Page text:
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WHAT'S COMING IN ABATEMENT AND MITIGATION METHODS: ACTIVE AND PASSIVE SYSTEMS FOR EARTHQUAKE PROTECTION Ian G. Buckle National Center for Earthquake Engineering Research Earthquake protective systems for buildings and bridges are innovative solutions to the seismic hazard problem. Also referred to as structural control, these systems have the potential to substantially improve the seismic safety of a wide range of structural types for nominal cost. Passive, active, and hybrid systems together make up this family of protective devices which enable a structure to withstand earthquake loads, not by adding strength but by diminishing the structure forces. Passive systems, which include base isolation, are the most well developed of the three systems mentioned above. Isolation decouples a structure from earthquake ground motion with consequential reductions in earthquake forces. Today there are more than 125 structures, worldwide, which have been built using this technique. In the United States, 15 buildings and bridges have now been completed with at least another 15 under construction or in the design stage. Decoupling is achieved through the use of isolation bearings that support the weight of the building while permitting relative movements to occur between the ground and the building. The technique can be applied to both new construction and the retrofit of existing structures. In the latter case, significant cost savings can be achieved when compared to conventional methods of strengthening. The isolation bearings can either be made of high quality elastomers or use sliding surfaces (e.g., stainless steel and Teflon) to permit the required decoupling to occur. Other passive systems include mechanical energy absorbers which may be installed in structures so as to dampen relative motion during earthquakes. In some bridges, hydraulic shock absorbers have been used, whereas in buildings visco-elastic dampers have been incorporated into bracing elements and wall panels. Active control involves the use of an active energy source to maintain (or control) a structure within predetermined limits during an earthquake. Laboratory and computer models have been studied extensively and their feasibility demonstrated. Both active mass dampers and active bracing systems are now being used in trial installations in prototype buildings. Early results from the field indicate performance is as expected. Hybrid systems involve the active control of base isolated structures and are attractive because many of the advantages of active control are retained while enhancing reliability, reducing power demands and extending the range of applicable structures. Earthquake protective systems are the direct result of aggressive research programs funded in the United States by the National Science Foundation, the National 21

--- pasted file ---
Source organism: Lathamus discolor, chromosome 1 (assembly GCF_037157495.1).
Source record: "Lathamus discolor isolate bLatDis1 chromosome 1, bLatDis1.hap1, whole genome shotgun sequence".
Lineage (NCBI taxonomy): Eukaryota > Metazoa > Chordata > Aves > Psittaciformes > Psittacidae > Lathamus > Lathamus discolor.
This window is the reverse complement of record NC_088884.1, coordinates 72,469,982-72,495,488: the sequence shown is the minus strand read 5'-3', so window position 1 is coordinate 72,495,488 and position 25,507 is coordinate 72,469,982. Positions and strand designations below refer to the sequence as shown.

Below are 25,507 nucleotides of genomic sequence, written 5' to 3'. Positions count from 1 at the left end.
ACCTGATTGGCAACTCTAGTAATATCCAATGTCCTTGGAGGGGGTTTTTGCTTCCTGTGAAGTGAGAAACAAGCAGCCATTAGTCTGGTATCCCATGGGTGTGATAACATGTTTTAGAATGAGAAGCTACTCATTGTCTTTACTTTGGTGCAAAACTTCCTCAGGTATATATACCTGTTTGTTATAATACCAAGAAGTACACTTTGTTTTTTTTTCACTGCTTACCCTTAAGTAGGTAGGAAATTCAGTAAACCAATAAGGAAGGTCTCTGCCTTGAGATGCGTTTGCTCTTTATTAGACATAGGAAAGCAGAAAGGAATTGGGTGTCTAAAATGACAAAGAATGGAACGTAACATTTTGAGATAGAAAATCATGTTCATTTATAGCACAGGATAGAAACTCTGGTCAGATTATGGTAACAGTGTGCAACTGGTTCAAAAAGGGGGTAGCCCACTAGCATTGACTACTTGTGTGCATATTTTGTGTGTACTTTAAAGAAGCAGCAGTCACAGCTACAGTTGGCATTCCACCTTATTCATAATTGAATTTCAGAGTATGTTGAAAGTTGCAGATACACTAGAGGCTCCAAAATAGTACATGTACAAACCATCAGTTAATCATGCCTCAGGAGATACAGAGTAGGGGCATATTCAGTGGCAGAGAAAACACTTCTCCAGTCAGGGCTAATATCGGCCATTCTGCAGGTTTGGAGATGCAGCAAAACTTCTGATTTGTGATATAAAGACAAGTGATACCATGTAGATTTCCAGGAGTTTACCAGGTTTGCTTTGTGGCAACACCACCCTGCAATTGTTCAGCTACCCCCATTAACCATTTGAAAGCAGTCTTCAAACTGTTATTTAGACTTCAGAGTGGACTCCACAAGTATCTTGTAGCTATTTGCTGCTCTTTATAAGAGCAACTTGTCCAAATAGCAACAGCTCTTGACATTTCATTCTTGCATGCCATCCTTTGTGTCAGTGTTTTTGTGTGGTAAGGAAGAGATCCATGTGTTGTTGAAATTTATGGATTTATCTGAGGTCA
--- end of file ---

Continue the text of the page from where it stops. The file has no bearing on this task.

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Center for Earthquake Engineering Research and the Department of Energy. Other countries, who also are active in the design and implementation of these systems include New Zealand, Japan, France, and Italy. By the turn of the century, such systems will be commonplace and the construction of the intelligent building will be one step closer. 22

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rH / no. 120 !• Federal Construction Council. Task Grouo on - Seismic safety technology